Writing about other peoples’ lives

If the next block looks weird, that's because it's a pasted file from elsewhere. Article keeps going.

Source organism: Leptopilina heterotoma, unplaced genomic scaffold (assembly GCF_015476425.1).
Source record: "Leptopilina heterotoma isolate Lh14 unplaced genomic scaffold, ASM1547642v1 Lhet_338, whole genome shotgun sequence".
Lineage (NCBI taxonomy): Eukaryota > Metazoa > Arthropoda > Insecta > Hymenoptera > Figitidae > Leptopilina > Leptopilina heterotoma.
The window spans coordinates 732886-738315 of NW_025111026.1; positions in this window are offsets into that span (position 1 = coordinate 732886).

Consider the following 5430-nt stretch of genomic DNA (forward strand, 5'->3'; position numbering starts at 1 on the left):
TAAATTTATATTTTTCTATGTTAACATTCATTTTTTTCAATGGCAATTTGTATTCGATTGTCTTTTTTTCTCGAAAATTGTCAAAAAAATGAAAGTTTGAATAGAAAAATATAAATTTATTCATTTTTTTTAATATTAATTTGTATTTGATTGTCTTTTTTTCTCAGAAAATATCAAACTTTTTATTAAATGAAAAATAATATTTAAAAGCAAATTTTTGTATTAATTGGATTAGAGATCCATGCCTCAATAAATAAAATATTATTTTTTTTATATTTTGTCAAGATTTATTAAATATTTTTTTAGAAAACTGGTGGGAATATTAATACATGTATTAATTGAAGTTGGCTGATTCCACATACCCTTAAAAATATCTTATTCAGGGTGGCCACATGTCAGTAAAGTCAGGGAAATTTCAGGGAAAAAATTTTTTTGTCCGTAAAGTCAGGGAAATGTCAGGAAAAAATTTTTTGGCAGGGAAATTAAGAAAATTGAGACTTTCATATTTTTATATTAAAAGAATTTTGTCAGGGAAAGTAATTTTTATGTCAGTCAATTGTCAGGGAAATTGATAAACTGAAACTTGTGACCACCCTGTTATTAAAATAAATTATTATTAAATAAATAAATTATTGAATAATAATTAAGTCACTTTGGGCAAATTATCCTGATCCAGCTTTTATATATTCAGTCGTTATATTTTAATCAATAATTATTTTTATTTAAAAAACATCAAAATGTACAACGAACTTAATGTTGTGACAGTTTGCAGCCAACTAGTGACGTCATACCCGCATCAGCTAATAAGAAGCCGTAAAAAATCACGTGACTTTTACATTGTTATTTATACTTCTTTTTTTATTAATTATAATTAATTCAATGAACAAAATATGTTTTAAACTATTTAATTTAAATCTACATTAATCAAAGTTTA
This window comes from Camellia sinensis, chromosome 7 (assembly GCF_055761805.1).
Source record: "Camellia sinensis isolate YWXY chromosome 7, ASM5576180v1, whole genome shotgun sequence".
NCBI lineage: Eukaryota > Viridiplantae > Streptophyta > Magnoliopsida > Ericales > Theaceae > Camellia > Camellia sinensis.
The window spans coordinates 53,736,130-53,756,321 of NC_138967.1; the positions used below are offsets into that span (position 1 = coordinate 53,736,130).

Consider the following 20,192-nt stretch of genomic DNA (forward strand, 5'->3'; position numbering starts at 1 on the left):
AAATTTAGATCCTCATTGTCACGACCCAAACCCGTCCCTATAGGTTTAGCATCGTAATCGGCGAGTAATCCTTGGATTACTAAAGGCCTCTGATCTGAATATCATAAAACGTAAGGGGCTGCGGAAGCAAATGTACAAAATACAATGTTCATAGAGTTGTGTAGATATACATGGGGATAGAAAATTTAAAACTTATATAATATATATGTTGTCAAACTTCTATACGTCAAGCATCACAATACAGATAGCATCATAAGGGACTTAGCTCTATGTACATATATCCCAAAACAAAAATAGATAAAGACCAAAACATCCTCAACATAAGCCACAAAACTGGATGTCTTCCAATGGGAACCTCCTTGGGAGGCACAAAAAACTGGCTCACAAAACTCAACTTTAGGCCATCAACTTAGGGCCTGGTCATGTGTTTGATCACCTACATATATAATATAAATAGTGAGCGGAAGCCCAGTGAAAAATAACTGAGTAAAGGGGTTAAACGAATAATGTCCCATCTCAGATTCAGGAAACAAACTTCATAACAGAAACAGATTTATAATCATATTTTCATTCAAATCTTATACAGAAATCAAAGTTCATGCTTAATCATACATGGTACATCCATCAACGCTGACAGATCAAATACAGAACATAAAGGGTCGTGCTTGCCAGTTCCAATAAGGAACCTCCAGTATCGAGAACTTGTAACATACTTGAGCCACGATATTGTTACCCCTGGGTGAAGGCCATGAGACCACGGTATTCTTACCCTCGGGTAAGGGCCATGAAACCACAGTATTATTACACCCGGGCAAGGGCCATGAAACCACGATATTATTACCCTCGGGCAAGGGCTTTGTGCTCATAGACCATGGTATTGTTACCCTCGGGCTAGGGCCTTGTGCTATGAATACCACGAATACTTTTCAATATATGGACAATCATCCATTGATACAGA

Posted by Ann Evans in Being a writer, writing a memoir, writing about other people, Writing your story | 1 comments